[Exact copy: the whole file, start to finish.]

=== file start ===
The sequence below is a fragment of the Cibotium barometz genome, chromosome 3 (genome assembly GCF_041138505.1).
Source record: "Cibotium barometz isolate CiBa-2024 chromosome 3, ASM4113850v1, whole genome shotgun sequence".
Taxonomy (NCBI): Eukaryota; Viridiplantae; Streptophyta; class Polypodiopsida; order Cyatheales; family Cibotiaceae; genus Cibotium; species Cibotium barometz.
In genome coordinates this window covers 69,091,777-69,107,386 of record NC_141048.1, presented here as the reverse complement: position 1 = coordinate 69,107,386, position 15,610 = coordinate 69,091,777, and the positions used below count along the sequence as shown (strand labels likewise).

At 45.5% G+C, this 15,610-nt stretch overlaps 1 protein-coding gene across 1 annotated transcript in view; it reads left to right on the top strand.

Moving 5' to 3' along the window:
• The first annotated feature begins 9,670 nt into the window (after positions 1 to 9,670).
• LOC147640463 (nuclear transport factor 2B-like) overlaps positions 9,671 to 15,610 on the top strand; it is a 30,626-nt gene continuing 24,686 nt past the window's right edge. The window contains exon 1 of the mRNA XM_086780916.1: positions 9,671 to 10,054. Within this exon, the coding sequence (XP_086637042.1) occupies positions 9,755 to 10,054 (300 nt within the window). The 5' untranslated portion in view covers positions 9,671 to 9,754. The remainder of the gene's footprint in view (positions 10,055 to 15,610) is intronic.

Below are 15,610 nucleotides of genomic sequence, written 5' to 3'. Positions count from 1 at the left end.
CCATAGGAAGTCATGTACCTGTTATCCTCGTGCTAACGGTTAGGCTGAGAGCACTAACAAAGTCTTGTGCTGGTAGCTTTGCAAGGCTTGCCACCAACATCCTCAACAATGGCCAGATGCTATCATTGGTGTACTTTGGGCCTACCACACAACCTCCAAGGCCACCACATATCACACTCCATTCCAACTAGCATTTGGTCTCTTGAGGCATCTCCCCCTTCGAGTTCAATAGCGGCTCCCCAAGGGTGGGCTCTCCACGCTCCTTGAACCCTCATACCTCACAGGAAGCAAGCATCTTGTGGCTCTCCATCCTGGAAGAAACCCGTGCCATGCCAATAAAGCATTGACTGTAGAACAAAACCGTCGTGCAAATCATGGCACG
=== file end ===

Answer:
The sequence below is a fragment of the Cibotium barometz genome, chromosome 3 (genome assembly GCF_041138505.1).
Source record: "Cibotium barometz isolate CiBa-2024 chromosome 3, ASM4113850v1, whole genome shotgun sequence".
Taxonomy (NCBI): Eukaryota; Viridiplantae; Streptophyta; class Polypodiopsida; order Cyatheales; family Cibotiaceae; genus Cibotium; species Cibotium barometz.
In genome coordinates this window covers 69,091,777-69,107,386 of record NC_141048.1, presented here as the reverse complement: position 1 = coordinate 69,107,386, position 15,610 = coordinate 69,091,777, and the positions used below count along the sequence as shown (strand labels likewise).

At 45.5% G+C, this 15,610-nt stretch overlaps 1 protein-coding gene across 1 annotated transcript in view; it reads left to right on the top strand.

Moving 5' to 3' along the window:
• The first annotated feature begins 9,670 nt into the window (after positions 1 to 9,670).
• LOC147640463 (nuclear transport factor 2B-like) overlaps positions 9,671 to 15,610 on the top strand; it is a 30,626-nt gene continuing 24,686 nt past the window's right edge. The window contains exon 1 of the mRNA XM_086780916.1: positions 9,671 to 10,054. Within this exon, the coding sequence (XP_086637042.1) occupies positions 9,755 to 10,054 (300 nt within the window). The 5' untranslated portion in view covers positions 9,671 to 9,754. The remainder of the gene's footprint in view (positions 10,055 to 15,610) is intronic.

Below are 15,610 nucleotides of genomic sequence, written 5' to 3'. Positions count from 1 at the left end.
CCATAGGAAGTCATGTACCTGTTATCCTCGTGCTAACGGTTAGGCTGAGAGCACTAACAAAGTCTTGTGCTGGTAGCTTTGCAAGGCTTGCCACCAACATCCTCAACAATGGCCAGATGCTATCATTGGTGTACTTTGGGCCTACCACACAACCTCCAAGGCCACCACATATCACACTCCATTCCAACTAGCATTTGGTCTCTTGAGGCATCTCCCCCTTCGAGTTCAATAGCGGCTCCCCAAGGGTGGGCTCTCCACGCTCCTTGAACCCTCATACCTCACAGGAAGCAAGCATCTTGTGGCTCTCCATCCTGGAAGAAACCCGTGCCATGCCAATAAAGCATTGACTGTAGAACAAAACCGTCGTGCAAATCATGGCACG